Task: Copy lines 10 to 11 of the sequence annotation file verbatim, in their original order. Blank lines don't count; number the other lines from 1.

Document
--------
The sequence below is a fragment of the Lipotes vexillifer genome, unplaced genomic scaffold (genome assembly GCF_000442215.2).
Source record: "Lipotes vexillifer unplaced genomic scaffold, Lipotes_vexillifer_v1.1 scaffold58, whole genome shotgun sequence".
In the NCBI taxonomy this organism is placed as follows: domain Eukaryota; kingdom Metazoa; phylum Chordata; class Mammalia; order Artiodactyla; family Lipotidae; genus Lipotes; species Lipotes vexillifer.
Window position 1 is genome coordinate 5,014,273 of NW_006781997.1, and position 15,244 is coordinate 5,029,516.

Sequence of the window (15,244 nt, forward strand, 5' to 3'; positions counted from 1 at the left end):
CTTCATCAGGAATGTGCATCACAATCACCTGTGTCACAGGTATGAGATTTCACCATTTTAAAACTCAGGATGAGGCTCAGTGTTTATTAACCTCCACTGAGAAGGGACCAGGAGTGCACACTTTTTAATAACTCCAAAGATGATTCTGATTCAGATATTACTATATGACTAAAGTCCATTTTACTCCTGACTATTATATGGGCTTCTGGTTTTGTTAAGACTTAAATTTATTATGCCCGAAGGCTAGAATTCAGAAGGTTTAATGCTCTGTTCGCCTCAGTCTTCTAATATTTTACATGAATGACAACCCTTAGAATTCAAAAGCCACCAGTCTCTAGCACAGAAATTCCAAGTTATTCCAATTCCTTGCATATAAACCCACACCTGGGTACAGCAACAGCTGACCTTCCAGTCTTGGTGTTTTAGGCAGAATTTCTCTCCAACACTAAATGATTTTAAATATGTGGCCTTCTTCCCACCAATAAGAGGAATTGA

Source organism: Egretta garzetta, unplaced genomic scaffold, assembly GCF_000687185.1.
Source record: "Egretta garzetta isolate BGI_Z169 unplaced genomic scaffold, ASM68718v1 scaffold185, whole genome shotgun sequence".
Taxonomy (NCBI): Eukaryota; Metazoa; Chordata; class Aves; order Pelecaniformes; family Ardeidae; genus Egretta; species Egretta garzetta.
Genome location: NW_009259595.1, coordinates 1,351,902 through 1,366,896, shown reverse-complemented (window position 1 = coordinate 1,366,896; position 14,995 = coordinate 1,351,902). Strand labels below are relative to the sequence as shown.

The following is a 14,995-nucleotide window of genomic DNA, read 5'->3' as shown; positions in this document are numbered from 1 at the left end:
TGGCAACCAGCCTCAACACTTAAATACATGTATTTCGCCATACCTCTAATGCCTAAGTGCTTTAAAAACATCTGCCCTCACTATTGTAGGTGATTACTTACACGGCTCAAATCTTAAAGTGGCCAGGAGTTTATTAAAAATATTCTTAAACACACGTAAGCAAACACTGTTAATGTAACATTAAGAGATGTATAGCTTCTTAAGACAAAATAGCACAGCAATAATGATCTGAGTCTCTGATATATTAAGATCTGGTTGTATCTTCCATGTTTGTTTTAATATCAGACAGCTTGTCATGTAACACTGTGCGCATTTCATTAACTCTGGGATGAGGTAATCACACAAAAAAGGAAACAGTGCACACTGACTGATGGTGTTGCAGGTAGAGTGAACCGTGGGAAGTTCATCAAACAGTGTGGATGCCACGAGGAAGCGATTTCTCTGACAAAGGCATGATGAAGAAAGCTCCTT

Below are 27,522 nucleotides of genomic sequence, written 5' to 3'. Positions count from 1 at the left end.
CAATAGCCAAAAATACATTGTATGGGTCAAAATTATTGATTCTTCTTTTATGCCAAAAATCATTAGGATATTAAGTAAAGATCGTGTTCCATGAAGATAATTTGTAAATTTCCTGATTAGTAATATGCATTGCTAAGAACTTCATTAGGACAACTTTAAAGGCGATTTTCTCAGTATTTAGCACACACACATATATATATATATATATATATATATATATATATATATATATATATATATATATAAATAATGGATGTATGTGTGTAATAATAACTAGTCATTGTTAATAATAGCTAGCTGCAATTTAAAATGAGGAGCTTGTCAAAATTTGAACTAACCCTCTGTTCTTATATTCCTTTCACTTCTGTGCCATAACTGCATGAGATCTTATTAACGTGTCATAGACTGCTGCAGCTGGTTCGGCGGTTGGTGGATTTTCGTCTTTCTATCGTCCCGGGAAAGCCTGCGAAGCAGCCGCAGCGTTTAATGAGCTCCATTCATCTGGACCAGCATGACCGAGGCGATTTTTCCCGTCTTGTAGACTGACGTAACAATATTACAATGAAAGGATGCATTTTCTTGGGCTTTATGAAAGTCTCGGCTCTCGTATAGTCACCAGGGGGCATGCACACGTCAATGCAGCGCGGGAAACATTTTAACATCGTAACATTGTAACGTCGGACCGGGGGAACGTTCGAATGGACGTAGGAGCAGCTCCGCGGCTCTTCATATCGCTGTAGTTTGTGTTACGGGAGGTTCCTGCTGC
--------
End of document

Genome location: NW_009259595.1, coordinates 1,351,902 through 1,366,896, shown reverse-complemented (window position 1 = coordinate 1,366,896; position 14,995 = coordinate 1,351,902). Strand labels below are relative to the sequence as shown.

The following is a 14,995-nucleotide window of genomic DNA, read 5'->3' as shown; positions in this document are numbered from 1 at the left end: